Union General George Stoneman put the names of all men over 18 years of age into a lottery wheel and selected names at random. Eng's name was drawn but Chang's wasn't. Since the conjoined twins could not be separated by surgery because their livers were fused, there wasn't much that Stoneman could do. Neither brother ended up fighting in the war although both of their eldest sons, Christopher Wren Bunker and Stephen Bunker, joined and fought for the Confederacy. Both Christopher and Stephen survived the war but Christopher was captured and spent nearly a year as a prisoner of war at Camp Chase in Ohio in August of 1864.


"Touring the Carolinas' Civil War Sites"; Clint Johnson; 2011

Smithsonian Magazine; The Civil War: 8 Strange and Obscure Facts You Didn't Know; November 15, 2011:

Monday, March 19, 2012

Stonewall Jackson's Account of John Brown's Execution

Hanging of John Brown
Stonewall Jackson was a professor at the Virginia Military Institute in December of 1859 when he was ordered, along with his cadets, to provide security at John Brown's execution in Charlestown, Virginia. John Brown had recently been condemned to death after his failed raid in October on Harper's Ferry in Virginia. After rumors began to swirl that some of Brown's supporters were planning to rescue Brown at the execution, Virginia Governor, Henry A. Wise, ordered 1,500 soldiers to Charlestown to make sure the execution took place.

Also present at the execution was actor and future presidential assassin, John Wilkes Booth. Booth was in Virginia rehearsing for a play when he spontaneously volunteered to serve as backup in the local volunteer militia the Richmond Grays, who were also on hand to thwart any rescue attempts from Brown's supporters.

Stonewall Jackson, who was then known as Professor Thomas J. Jackson as he didn't earn his famous nickname until the first Battle of Bull Run in 1863, wrote a letter to his wife Mary Anna Jackson on the day of the execution, detailing the event. In the letter, Jackson said Brown behaved with “unflinching firmness” and hoped that Brown would be forgiven for his actions and allowed to enter heaven:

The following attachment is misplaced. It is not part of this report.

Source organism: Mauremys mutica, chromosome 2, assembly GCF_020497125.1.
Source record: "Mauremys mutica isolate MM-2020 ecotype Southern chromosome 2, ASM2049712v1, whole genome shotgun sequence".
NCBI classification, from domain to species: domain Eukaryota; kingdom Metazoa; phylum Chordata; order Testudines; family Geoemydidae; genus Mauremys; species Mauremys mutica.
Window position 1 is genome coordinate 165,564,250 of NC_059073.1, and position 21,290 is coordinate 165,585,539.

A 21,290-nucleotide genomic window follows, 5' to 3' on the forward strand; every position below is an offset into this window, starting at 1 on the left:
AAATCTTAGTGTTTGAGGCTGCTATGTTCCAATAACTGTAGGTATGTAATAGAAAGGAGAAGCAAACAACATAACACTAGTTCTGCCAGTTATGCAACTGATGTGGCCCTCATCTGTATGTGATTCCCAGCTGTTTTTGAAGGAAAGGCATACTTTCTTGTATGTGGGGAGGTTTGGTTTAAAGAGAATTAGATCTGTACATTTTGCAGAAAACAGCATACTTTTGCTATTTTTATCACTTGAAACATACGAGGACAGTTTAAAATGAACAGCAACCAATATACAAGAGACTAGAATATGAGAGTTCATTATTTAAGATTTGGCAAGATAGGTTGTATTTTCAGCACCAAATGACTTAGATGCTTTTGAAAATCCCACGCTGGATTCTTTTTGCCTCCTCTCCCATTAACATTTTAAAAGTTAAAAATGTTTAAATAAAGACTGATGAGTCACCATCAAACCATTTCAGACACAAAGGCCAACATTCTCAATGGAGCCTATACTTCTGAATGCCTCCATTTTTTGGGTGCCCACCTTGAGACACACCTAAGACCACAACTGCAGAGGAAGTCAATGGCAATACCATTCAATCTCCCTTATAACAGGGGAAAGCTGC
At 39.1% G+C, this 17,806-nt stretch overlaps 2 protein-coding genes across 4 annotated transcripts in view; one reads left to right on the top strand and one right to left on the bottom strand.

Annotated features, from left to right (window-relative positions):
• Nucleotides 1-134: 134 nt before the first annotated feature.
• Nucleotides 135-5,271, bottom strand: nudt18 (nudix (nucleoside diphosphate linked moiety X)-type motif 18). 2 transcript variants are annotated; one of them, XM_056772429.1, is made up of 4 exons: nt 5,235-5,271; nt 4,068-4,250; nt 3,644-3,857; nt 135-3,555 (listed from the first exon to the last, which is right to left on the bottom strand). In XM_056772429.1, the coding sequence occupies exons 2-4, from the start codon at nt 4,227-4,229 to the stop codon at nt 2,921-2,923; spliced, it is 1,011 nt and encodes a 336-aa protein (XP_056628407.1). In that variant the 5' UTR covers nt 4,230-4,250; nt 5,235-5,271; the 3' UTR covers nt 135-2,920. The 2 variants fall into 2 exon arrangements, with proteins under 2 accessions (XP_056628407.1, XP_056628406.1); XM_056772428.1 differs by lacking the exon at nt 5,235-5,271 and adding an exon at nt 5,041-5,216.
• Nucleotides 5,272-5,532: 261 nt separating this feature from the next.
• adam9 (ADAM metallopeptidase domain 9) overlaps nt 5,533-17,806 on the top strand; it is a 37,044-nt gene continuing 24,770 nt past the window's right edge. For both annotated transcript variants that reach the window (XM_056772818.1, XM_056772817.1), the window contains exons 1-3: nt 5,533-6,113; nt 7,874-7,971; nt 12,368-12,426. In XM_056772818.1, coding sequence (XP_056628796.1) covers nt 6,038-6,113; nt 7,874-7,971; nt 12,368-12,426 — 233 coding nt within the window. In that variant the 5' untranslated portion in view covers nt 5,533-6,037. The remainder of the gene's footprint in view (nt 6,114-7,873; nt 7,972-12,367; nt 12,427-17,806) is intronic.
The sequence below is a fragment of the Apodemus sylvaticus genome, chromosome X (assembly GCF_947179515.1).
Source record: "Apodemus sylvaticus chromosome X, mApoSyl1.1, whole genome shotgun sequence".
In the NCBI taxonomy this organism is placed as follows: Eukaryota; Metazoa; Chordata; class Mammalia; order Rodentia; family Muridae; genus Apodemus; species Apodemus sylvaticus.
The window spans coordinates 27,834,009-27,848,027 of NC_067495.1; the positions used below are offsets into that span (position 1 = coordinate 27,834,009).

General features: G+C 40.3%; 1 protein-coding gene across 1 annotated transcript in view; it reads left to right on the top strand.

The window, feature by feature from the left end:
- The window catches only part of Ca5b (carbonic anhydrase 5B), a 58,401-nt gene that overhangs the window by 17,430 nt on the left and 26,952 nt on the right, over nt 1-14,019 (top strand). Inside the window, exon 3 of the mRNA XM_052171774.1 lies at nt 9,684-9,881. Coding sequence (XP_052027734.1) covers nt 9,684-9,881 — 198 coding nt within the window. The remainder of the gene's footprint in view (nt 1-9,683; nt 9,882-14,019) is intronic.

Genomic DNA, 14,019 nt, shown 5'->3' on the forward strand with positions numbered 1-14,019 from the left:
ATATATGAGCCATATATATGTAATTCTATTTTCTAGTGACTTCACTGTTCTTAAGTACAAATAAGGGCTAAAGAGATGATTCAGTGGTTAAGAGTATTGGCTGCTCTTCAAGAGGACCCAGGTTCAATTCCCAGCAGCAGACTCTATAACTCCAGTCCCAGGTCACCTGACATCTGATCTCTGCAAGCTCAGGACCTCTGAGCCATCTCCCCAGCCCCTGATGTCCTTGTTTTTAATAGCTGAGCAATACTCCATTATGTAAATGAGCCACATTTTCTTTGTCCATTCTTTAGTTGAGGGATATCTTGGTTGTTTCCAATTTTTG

Stonewall Jackson
December 2. John Brown was hung today at about 11 1/2 A.M. He behaved with unflinching firmness. The arrangements were well made under the direction of Col. Smith. Brown's wife visited him last evening. The body is to be delivered to her. The gibbet was south east of the town in a large field. Brown rode on the head of his coffin, from his prison to the place of execution. The coffin was of black walnut, enclosed in a poplar box of the same shape as the coffin.

He was dressed in carpet slippers of predominating red, white socks, blacks pants, black frock coat, black vest & black slouch hat. Nothing around his neck beside his shirt collar. The open wagon in which he rode was strongly guarded on all sides. Capt. Williams, formerly one of the assistants of the Institute, marched immediately in front of the wagon. The jailer and high sheriff and several others rode in the wagon with the prisoner.